Thursday, January 17, 2008
"Damned Lobsterbacks" and the Boston Massacre
The evening of March 5, 1770 was like any other evening in colonial America...well...almost. As young Private Hugh White of the British Colonial 14th Regiment took his post in front of Boston's custom house, one wonders if he sensed the impending doom that would shortly come. As the evening progressed, young Private White was met by his superior, Captain John Goldfinch, and the two men "exchanged in pleasant conversation." The conversation was to be interrupted, however, by the intrusion of a young local apprentice named Edward Garrick. Garrick accused the soldiers of several misdeeds, all of which were ignored by the British soldiers. Angry that his accusations were being swept aside, Garrick attacked the men through obscenity, calling the British soldiers, "a bunch of damned lobsterbacks." This insult was apparently sufficient provocation to cause Private White to strike Garrick on his head with the stock of his musket.
Upon seeing and hearing this altercation, scores of Boston citizens rallied to defend the young Garrick. As we all know, tensions were high to begin with, and the people of Boston did not need much provocation to start a riot. In literally minutes, the crowd gathered to roughly 300. Seeing the possibility of a riot, Captain Thomas Preston sent reinforcements to help support Private White and the other soldiers present. The crowd had already surrounded white, backing him up all the way to the customs door. As the other British soldiers arrived to help White, several were knocked down by the crowd, which caused the British soldiers to fix bayonets.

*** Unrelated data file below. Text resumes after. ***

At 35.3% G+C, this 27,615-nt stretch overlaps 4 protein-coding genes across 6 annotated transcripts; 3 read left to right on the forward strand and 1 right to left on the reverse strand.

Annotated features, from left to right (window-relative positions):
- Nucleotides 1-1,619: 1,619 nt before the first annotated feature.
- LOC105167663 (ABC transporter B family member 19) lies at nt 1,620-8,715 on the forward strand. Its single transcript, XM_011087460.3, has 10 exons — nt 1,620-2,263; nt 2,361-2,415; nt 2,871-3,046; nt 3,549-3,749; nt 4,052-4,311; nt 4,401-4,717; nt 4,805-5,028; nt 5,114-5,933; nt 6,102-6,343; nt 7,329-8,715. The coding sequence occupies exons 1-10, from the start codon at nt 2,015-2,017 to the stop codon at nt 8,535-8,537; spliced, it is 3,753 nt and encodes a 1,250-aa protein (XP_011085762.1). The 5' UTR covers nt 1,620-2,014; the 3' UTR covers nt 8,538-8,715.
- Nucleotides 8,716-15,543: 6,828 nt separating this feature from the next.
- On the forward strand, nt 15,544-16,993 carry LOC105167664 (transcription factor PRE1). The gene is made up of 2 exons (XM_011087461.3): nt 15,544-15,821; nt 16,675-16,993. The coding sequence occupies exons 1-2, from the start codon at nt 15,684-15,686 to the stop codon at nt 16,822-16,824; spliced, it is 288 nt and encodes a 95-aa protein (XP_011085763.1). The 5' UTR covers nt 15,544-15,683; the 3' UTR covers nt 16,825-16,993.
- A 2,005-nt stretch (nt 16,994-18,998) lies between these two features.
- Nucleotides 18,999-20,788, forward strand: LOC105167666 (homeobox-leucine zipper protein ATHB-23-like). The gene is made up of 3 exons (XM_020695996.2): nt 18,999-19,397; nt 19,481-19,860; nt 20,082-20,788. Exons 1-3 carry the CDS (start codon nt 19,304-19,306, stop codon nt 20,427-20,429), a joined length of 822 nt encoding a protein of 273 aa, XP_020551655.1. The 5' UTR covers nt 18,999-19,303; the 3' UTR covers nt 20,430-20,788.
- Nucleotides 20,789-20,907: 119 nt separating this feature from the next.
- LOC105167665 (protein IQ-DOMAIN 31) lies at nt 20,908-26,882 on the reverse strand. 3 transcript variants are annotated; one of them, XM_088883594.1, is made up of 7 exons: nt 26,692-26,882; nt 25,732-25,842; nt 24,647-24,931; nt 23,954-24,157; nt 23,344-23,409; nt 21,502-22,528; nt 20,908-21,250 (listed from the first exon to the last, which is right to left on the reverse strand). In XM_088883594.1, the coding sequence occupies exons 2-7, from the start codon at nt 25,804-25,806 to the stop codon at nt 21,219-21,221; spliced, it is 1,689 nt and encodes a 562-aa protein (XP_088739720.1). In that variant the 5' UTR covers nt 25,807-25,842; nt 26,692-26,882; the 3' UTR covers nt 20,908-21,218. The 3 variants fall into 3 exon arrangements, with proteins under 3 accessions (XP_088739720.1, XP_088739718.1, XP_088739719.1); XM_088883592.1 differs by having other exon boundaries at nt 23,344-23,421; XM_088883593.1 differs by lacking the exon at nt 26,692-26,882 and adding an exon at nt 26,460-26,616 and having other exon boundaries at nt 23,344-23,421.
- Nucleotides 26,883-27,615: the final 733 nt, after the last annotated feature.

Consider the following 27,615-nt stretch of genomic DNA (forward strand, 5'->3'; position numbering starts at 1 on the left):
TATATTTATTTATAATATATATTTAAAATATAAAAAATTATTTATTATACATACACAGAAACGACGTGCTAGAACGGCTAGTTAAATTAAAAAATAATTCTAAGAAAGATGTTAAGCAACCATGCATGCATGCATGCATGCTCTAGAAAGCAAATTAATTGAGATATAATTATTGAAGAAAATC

As the crowd continued to grow, more and more Bostonians joined in the chorus of obscenity that was directed to the British. Chants of "damned lobsterbelly" and "fight you wretched, damned lobsterbacks" brought the level of tension to its ultimate crescendo. As the snowballs, oysters, and insults continued to be hurled at the British (who were, quite frankly, having a very difficult time getting organized), several soldiers began to point their muskets at the crowd. This new sign of force caused even more snowballs to fly, and harsher insults to be shouted. Seventeen-year-old Samuel Maverick dared the soldiers to do their worst. "Come on and fire you damned lobsterback!" The rest of the crowd also joined in, yelling "Fire, Fire, FIRE!!!"
As we all know (even though the specifics are greatly debated), the British fired into the crowd, striking 11 random people. Young Samuel Maverick was instantly killed, along with four other Bostonians.
In the weeks after the "massacre," several of young Samuel Maverick's closest friends decided to join the movement for revolution. Many of them joined the army as soon as possible (most of them were under the age of 16). When asked why he had joined, the young William Greenwood (a friend of Samuel Maverick), stated "to kill those damned lobsterbacks."